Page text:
When a person is diagnosed with a debilitating or chronic illness like cancer, it can be a scary time that’s full of unknowns. This type of life change usually causes emotional distress alongside of the physical distress, and a person’s mental health may be negatively impacted.
Besides the physical toll that comes with tumor development and treatment, someone’s mental well-being is most likely impacted greatly with a cancer diagnosis. It’s common for cancer patients to experience feelings of depression, fear, shock, anger, or hopelessness, among other things. Not only that, but patients going through this level of mental/emotional stress may also begin to experience physical consequences, on top of what they’re already experiencing from the cancer. We now know from multiple studies over the years that there exists a correlation between mental and physical health – as the two are very much interconnected.
Let’s focus on depression for this article. It's probably not a surprise that cancer patients are highly likely to suffer from depression. This can eventually lead to trouble coping with the disease, as well as surviving the treatment options. Sometimes a person may keep these feelings to themselves, so it can be helpful to know what signs of depression look like.
Symptoms of depression vary in each person, and you might note that these symptoms can be caused by the cancer treatments as well.
Common symptoms of depression can include:
· Experiencing guilt or feeling worthless
· No interest or enjoyment in most activities
· Continuous sad, hopeless, or “empty” state
· Challenges with focusing, remembering things, or making decisions
· Not sleeping at all, or sleeping too much
If you or your loved one are suffering with these symptoms, it’s important to reach out for help. Nobody should have to go through cancer all alone! At the very least, you can reach out to a national hotline for mental health support, or cancer support hotline, (and here’s a list by type of cancer) but there may also be local resources available as well that your doctor will likely be able to direct you to.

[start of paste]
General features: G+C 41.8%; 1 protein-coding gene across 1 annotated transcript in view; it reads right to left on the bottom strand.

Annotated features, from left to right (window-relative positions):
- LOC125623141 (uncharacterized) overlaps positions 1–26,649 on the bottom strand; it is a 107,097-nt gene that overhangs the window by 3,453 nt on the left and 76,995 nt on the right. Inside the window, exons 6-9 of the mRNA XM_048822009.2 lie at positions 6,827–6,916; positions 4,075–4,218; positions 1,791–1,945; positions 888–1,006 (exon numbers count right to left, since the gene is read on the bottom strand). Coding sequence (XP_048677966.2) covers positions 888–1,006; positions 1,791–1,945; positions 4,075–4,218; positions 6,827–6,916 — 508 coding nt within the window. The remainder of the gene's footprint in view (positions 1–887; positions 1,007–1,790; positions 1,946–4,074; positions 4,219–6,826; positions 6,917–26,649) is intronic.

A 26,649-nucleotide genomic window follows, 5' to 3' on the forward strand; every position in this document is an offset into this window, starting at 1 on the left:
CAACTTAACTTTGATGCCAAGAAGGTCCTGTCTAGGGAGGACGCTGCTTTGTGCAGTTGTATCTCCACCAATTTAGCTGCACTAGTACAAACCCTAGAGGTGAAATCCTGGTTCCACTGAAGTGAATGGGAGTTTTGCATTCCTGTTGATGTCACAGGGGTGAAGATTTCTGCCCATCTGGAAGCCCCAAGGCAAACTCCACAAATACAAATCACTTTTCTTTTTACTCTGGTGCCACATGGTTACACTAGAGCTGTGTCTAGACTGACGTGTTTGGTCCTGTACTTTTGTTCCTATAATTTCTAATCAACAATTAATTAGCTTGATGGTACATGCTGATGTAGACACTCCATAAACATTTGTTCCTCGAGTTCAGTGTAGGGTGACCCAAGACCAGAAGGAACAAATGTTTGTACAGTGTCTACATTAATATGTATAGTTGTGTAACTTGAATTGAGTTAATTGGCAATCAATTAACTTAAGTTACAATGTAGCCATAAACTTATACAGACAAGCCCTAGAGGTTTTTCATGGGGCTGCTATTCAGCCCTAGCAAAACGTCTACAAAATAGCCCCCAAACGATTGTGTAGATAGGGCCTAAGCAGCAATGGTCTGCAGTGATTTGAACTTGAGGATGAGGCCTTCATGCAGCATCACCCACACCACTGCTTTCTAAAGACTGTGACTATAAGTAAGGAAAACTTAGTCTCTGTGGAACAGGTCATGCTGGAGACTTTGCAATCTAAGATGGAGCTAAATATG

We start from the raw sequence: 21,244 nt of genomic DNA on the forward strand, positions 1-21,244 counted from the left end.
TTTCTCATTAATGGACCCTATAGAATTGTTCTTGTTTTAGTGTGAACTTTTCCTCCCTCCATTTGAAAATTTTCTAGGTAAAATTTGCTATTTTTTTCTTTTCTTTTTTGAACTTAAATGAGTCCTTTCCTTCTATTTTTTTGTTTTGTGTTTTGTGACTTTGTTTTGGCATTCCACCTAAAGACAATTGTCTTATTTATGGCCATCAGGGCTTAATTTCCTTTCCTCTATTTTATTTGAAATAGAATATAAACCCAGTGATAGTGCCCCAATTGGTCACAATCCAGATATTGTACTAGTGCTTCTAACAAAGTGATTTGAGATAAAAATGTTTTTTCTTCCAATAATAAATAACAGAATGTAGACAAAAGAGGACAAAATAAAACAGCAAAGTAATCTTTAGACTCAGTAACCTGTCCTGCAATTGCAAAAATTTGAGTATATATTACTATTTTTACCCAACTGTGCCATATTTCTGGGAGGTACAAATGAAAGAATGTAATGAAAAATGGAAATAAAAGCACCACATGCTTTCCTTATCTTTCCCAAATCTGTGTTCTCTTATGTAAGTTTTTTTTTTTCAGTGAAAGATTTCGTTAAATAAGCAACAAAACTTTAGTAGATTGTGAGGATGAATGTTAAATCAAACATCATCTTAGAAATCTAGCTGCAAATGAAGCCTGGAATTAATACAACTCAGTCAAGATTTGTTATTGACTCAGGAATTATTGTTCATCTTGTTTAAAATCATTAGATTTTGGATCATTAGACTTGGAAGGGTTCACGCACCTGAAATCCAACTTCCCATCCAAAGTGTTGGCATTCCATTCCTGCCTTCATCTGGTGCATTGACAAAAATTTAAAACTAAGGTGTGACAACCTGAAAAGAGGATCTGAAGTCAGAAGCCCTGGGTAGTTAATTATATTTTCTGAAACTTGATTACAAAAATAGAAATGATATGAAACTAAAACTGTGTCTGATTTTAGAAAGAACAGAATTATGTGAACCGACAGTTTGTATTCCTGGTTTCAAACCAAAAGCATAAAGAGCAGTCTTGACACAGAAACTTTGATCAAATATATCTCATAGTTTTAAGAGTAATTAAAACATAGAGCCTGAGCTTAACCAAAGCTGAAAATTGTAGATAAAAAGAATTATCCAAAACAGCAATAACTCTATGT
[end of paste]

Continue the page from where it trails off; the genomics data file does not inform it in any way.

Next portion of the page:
Here are some tips a cancer patient could also try to help manage their mental health:
Be Mindful of What You Think
Negative thoughts and self-talk can have a crippling effect on a person’s health. When the body’s going through high levels of stress, the brain tries to identify and defend against it. The immune system will release chemicals that cause reactions like increased heart rate and blood pressure. That said, the body also responds to positive emotions and exercises. Meditation, gentle yoga, positive affirmations, and talk therapy can all have a strong impact on someone going through cancer treatment, and may even help improve their prognosis.
Get Outdoors & Around Animals At the very least, getting yourself outdoors in nature, even if for a short walk or a sit in a chair can do wonders for the mind and body. Sitting on the earth, if possible, or at least getting your bare feet on the earth (grass, dirt, doesn’t matter!) can be very healing for your body, mind and soul. (watch this free documentary about “Earthing”) Light gardening, if you have the energy for it, could be a lovely way to brighten your day. Interacting with pets or farm animals may also bring back some joy. Sitting near, or dipping your feet into a pod, lake, or the ocean may also be a great way to relieve some mental stress.
Be Mindful of What You Feed Yourself
Your body may not be able to tolerate a wide variety of foods during cancer treatment. Find what works for you and be mindful about the nutrition level as much as you can. Be careful with sugar and caffeine, as they can negatively affect your mood, as well as feed the cancer. Ginger tea can do wonders for nausea. Perhaps homemade smoothies that you can pack with nutrients can be better tolerated than whole foods. Try to eat as natural as possible to give your body the best “fuel” to heal itself.
Find a Creative Outlet to Express Your Feelings
Art (in any form), music, poetry, or any other form of creative expression can help keep your soul happy as well as assist you in processing and expressing your personal experience of cancer. You definitely do not want to stuff your feelings right now! Let your anger, despair, fear and any other emotion that we tend to repress find its way out of your body, even if its screaming in the car! Once we acknowledge what’s true for how we feel, it’s much easier to deal with the emotions, and people tend to feel lighter inside afterwards.
Try Talk Therapy
Mental Health Therapists can help cancer patients sort through their emotions, such as depression, grief, or anger, and teach healthy coping mechanisms for dealing with all that arises with life’s challenges. They can also help cancer patients discover meaning and find peace within themselves during these difficult times.
Use Resources Available Such As Supportive Community Groups
Finding a community of people in similar situations can be extremely beneficial to cancer patients. Attending support groups and being part of a structured gathering where people get together to talk and share their experiences, concerns, questions, and pain points about their cancer journey can be a turning point and an opportunity to be seen and heard on their cancer journey.
If you find yourself having difficulty managing the mental distress that can come with being diagnosed with cancer or other illness, you’re not alone. Talk to your doctor, reach out to loved ones, and try any of these tips in this article to find the support that works best for you. At the end of the day, it’s all about what brings you peace of mind as you battle the illness.